Friday, October 12, 2012

Alaska Plastics, Inc. v. Coppock case brief

621 P.2d 270 (1980)

Synopsis: Plaintiff, a minority shareholder in a close corporation, filed suit against the corporation and the three other shareholders seeking, among other things, an involuntary liquidation of the corporate assets. The jury found that the corporation's offer to buy back the minority shareholder's shares was not equitable, and the Superior Court of Alaska ordered the corporation to buy the shares at an established price. All parties appealed.

FACTS: A company was formed with each of three incorporators holding 300 shares of stock in Alaska Plastics (D). One of the shareholders was forced to split his stock in 1970 as part of a divorce settlement.
-Thus Patricia Muir had l/6th of the company or 150 shares.
-Muir was not notified of annual shareholder meetings. D was never authorized to pay dividends but there were director's fees paid. One of the directors was voted an annual salary of $30,000 per year. At the 1974 board meeting it was decided to offer Muir $15,000 for her shares.
-Muir then made a demand to inspect the books and it was learned that the shares were worth between $23-40K. Later in 1974, a special directors meeting was held and it was decided to buy another company for $50,000 that made the same insulation that D did. Muir was never informed of this decision. However, at the shareholder meeting in 1975, she did not dissent from a shareholder vote ratifying all the acts of the directors and officers of the previous year. In 1975, Muir offered her stock to D at the price of $40,000.
-D countered with an offer of $20,000. Shortly after, their first facility burned to the ground with a total loss. There was no insurance.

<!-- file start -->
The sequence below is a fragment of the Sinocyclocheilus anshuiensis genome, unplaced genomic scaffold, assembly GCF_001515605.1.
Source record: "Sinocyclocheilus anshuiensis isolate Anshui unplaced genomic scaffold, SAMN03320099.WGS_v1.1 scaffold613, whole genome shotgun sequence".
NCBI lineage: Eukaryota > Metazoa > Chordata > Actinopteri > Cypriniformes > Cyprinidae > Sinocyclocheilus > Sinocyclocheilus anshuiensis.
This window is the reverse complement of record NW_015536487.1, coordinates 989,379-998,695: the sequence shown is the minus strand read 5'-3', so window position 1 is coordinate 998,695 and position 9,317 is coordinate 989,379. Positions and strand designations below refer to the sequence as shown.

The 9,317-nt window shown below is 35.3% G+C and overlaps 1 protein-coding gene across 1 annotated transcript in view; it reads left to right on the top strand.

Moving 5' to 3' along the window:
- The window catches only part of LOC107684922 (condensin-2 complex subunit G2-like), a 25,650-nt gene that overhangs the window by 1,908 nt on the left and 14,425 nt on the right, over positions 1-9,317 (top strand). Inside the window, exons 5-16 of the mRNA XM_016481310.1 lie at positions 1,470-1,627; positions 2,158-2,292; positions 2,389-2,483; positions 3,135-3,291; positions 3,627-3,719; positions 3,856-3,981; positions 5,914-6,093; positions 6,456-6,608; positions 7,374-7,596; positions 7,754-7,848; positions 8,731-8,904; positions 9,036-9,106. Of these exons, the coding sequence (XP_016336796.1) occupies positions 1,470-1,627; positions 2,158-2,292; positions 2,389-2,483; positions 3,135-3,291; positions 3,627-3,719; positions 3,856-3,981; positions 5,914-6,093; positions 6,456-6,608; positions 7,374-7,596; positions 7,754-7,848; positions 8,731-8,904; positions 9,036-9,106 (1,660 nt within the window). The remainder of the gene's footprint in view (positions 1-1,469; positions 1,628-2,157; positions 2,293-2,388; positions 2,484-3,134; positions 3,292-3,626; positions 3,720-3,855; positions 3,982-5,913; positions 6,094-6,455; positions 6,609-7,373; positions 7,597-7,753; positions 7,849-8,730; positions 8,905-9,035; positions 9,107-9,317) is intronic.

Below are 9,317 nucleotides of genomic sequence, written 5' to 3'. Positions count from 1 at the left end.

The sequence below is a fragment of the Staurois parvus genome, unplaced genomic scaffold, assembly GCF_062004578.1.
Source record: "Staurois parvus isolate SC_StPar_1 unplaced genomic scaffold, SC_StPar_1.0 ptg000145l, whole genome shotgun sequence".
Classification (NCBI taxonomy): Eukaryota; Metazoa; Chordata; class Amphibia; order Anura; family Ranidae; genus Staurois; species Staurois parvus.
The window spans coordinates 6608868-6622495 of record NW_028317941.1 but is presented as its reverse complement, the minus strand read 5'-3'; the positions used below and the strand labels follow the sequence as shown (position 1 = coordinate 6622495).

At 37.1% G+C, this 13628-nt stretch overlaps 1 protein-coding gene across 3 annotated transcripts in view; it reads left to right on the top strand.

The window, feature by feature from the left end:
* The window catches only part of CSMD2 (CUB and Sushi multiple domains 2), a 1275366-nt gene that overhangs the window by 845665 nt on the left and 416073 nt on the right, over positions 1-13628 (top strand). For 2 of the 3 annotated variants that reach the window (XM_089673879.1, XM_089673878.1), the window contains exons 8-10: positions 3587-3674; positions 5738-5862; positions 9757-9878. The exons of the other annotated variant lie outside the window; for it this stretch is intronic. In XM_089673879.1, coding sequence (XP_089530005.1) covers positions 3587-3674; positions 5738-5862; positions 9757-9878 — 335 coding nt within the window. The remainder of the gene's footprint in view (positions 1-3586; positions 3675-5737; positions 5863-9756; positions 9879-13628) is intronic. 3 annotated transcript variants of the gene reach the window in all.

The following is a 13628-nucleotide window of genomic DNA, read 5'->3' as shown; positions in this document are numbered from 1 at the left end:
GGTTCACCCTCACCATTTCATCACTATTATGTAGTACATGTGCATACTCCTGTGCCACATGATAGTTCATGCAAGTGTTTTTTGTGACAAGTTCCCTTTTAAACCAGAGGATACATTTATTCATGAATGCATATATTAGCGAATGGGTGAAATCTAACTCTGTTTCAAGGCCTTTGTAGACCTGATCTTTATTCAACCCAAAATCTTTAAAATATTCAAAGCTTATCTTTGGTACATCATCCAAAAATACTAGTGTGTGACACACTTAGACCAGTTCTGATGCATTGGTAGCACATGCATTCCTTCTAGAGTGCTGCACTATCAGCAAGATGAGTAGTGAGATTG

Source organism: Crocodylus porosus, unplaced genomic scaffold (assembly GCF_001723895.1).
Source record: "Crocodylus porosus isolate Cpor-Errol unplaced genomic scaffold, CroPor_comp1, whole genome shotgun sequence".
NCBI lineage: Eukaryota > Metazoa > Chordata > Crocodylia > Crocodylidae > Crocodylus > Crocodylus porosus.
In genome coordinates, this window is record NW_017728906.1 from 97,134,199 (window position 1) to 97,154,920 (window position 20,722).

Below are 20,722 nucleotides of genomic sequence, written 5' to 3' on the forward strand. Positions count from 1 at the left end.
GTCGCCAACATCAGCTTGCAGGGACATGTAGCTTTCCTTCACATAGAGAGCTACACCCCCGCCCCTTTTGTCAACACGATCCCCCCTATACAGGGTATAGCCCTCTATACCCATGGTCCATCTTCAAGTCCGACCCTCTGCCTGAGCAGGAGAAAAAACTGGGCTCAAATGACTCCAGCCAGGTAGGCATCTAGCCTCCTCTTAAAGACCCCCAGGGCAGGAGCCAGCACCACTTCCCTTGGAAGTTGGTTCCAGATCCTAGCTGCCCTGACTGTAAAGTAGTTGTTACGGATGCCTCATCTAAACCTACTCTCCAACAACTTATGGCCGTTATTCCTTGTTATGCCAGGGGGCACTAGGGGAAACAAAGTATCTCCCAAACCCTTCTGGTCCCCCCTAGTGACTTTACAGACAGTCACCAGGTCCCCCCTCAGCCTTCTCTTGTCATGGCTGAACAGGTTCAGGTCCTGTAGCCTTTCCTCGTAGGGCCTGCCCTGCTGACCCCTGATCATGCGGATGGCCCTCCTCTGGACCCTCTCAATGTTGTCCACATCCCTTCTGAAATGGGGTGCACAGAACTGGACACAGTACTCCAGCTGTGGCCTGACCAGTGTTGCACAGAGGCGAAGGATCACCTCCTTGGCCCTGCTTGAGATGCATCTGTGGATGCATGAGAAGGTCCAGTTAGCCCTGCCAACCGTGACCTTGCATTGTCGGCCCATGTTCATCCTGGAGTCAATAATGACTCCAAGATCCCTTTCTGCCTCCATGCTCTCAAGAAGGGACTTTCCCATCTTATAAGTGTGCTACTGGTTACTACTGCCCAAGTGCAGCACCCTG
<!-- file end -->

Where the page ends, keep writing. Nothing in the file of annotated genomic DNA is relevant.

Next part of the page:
-Production was carried on at the wholly owned subsidiary that had just been purchased. The fire in effect turned D into a holding company for its affiliate. Eventually a law suit was filed and the trial judge entered judgment that D was to buy P's shares for a total judgment of $52,314. All parties appealed.

ISSUE: In the absence of a prior agreement for repurchase or a change in corporate structure, does a minority shareholder in a close corporation have the right to demand the company purchase its shares at fair value?

RULE: A shareholder may require a corporation to repurchase its own shares upon the company's breach of fiduciary duty, but the remedy should be less than liquidation, if possible, and a fair price may be less than the appraised value.

-The minority shareholder received an interest in the corporation when she divorced one of the other shareholders, but was not notified of several shareholder meetings. However, she attended a meeting during which she ratified the actions of the directors in acquiring another company.
-The minority shareholder and the corporation entered into negotiations to have the corporation buy back her shares.
-The minority shareholder filed suit after they were unable to agree upon a price for the shares. The court noted that involuntary liquidation of a corporation was a severe remedy not favored by the courts.

The court held that the minority shareholder's request for liquidation could justify the trial court's judgment as an equitable remedy less drastic than liquidation if supported by certain findings. However, the court held that the trial court failed to make the necessary finding as to whether the acts of the other shareholders were illegal, oppressive, or fraudulent. The court held that the forced buy back could not be justified as a result of a "de facto merger" because the minority shareholder approved of the transaction and her interest in the corporation remained unchanged.

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